Wednesday, October 15, 2014


 Well that was quite a bit of fun.  Shooting the breeze with Dr. Kathleen Kozak of Hawaii Public Radio's "The Body Show."  October is breast cancer awareness month, and we discussed everything from timely breast cancer screening to the surgical treatment of breast cancer, to oncoplastic breast surgery and to the post surgery treatment of breast cancer.   Also, plant based diet champion and author of "The China Study" T. Colin Campbell joins us in the beginning of the show.  What a pleasure!  Listening link below...

http://hpr2.org/post/body-show-breast-cancer-awareness-0



Friday, June 13, 2014

Vitamin D intake and All-Cause Mortality: a No-Brainer...

Aloha!

Having recently relocated to a more tropical locale, I got to thinking: is all the buzz about Vitamin D true? And, if so, what can I do to ensure that I obtain enough vitamin D daily?

A recent meta-analysis review paper (published in December 2013) provides decent background on the subject.  Having a certain range of Vitamin D levels in your blood lowers your chance of dying from any cause - it lowers your All-Cause-Mortality.  Here are some more specifics:

Cancer
Adequate Vitamin D levels have been shown to slow cancer growth in cancers or the skin, colon, breast and prostate.

Diabetes:
Being deficient in Vitamin D has been shown to influence the development of type one and type two Diabetes.

High Blood Pressure and Heart Disease:
Inadequate levels of Vitamin D have been linked to high blood pressure and development of atherosclerotic plaque.

Endocrine:
Adequate levels of vitamin D are essential to proper bone health and preventing osteoporosis.
Vitamin D deficiency has been linked to infections and several auto-immune conditions such as multiple sclerosis.

In summary, inadequate Vitamin D levels have been regarded my many as a marker for premature death. 
The picture below shows this in graph form: (feel free to compliment my artistic abilities later)

Displaying photo.JPG
basically, on the x axis (bottom line)are vitamin D levels, on the y axis relative risk of all cause mortality. This U-shaped curve demonstrates that risk of dying is decreased with vitamin D levels of 27.5 ng/mL on.  Curiously though, the risk increases as vitamin D levels get too high.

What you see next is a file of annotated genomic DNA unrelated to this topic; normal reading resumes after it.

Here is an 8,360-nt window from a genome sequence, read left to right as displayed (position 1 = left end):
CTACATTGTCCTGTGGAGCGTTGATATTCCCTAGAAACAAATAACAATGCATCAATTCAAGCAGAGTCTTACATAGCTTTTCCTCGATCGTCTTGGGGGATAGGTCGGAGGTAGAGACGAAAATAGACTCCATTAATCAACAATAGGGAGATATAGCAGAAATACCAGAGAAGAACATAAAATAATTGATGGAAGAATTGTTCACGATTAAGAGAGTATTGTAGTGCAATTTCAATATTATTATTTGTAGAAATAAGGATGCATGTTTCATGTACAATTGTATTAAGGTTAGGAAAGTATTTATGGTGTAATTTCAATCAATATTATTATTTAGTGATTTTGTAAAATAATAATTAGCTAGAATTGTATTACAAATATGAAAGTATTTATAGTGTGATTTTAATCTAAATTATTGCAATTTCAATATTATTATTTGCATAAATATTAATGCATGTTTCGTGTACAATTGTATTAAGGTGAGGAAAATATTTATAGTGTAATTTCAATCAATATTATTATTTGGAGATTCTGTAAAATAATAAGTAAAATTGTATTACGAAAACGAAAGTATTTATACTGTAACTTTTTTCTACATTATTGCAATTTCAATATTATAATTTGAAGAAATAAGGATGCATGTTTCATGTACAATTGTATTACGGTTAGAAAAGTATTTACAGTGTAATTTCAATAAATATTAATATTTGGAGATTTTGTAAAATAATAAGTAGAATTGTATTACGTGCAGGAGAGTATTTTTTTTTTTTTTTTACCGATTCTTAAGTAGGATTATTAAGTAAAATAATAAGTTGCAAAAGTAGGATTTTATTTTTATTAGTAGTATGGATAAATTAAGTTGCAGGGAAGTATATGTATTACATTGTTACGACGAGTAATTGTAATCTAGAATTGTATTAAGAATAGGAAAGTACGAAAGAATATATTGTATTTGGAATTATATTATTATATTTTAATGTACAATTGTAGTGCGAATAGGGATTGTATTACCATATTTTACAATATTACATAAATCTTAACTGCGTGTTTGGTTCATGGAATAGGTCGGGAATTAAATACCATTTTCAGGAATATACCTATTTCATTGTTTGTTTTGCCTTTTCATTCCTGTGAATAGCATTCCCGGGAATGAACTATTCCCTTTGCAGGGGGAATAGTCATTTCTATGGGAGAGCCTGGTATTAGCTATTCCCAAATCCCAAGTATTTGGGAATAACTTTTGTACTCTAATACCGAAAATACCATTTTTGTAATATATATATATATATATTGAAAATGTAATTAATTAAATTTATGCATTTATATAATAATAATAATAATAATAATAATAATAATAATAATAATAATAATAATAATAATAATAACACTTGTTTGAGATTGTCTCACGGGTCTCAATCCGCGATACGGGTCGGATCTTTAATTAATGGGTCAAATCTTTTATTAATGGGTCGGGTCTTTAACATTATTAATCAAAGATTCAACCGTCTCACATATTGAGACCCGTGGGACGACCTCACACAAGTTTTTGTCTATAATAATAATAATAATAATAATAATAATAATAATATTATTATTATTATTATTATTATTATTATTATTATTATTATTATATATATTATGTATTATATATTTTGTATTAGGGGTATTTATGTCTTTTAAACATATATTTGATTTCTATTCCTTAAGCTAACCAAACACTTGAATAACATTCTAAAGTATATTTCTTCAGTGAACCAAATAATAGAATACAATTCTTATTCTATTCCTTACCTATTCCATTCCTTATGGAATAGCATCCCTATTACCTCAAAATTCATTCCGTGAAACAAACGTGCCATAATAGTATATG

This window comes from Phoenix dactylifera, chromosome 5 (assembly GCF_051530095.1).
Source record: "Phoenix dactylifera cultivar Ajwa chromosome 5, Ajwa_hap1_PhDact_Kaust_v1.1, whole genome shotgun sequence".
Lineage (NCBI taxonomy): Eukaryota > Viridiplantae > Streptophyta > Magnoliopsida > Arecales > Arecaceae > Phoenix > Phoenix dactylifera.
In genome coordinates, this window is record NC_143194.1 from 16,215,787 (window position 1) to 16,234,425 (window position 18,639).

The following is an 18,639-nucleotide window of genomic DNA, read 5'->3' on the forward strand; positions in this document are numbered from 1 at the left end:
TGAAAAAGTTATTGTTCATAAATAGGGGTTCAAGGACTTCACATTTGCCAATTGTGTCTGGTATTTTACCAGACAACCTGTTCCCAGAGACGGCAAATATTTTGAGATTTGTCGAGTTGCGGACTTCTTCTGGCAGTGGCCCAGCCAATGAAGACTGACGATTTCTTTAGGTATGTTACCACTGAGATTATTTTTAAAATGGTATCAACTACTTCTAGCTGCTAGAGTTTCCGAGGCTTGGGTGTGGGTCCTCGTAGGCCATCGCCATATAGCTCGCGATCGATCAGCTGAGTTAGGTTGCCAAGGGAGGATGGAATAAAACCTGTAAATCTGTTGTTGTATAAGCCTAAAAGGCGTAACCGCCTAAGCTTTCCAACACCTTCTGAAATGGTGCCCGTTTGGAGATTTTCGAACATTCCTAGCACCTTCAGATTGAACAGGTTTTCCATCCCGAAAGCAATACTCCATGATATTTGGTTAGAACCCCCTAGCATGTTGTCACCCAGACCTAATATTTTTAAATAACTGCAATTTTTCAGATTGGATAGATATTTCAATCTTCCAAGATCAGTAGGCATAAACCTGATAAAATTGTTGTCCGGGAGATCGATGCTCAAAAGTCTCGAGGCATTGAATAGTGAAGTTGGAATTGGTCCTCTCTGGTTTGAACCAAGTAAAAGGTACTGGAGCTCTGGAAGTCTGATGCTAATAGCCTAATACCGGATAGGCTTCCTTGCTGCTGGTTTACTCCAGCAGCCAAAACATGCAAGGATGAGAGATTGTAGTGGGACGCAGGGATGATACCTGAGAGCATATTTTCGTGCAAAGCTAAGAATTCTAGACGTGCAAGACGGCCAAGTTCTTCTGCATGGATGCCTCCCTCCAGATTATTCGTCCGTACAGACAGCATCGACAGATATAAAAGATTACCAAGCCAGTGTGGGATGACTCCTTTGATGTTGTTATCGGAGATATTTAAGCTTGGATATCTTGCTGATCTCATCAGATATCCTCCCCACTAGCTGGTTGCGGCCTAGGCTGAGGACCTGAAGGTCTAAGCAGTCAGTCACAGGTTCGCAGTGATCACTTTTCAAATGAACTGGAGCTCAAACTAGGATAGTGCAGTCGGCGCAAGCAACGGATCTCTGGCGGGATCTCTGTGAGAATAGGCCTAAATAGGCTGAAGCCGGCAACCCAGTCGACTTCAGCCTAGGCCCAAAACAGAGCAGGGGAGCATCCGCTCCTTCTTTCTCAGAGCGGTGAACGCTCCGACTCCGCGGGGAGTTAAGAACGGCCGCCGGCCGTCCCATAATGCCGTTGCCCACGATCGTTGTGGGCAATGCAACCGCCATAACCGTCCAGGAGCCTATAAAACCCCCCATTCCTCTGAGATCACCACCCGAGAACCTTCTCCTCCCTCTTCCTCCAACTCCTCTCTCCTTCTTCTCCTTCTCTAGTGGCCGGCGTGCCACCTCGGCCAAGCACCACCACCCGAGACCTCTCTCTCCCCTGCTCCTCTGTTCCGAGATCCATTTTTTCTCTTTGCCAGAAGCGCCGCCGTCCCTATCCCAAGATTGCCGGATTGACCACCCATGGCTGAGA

So, what is the magic number of vitamin D needed in the bloodstream? 
If you want to know your blood levels of vitamin D any friendly doctor can order the test to measure it for you.  Most experts agree that over 20ng/mL is enough - but newer research tells us that levels of over 30ng/mL are better.  In my expert opinion I think somewhere between 30 and 70ng/mL is best.

 How do I ensure that I am getting enough vitamin D daily?
Vitamin D's main source is us: we produce it in the skin after we are exposed to sunlight (UV-B radiation).  Ideally we would need to sit naked in the sunlight for about 20 minutes daily. But not all of us are able to sit in the sun for 20 minutes daily, let alone naked in the sun.  Or, we live at a latitude where it would be very difficult or impossible to obtain enough sunlight.  Also, as we age our ability to convert this sunlight to vitamin D diminishes (we become less efficient at it).  So for many of us sunlight may not be the only way we can get enough vitamin D.
What about diet?  Can we get enough vitamin D3 from eating plants and vegetables?  The truth is this is a difficult vitamin to get from plant based food sources - mushrooms exposed to ultraviolet light are the best option.  For the carniverous folks reading this salmon, mackerel and tuna are ok sources but it would still be difficult to obtain adequate levels.  Besides this, the next best thing would be to take a supplement.  I am usually not a person that recommends popping a pill - I don't even recommend a multivitamin.  But, Vitamin D in my opinion is so important we need to make sure we obtain enough of it.  As for me I will continue to plan on surfing, sailing and hiking to obtain adequate vitamin D levels with occasional supplementation to back this up.

Bonus question: Is there is a difference between Vitamin D2 and Vitamin D3?
The jury is out on this. There are two types of supplements available: vitamin D2 and D3.  Does it make a difference which one I take?  Recent studies have shown that vitamin D3 (mainly from sunlight, and certain supplements) has been linked to the lower all-cause-mortality.  So if you end up taking a supplement vitamin D3 is recommended.

So, in conclusion,
Adequate Vitamin D levels reduce all cause mortality.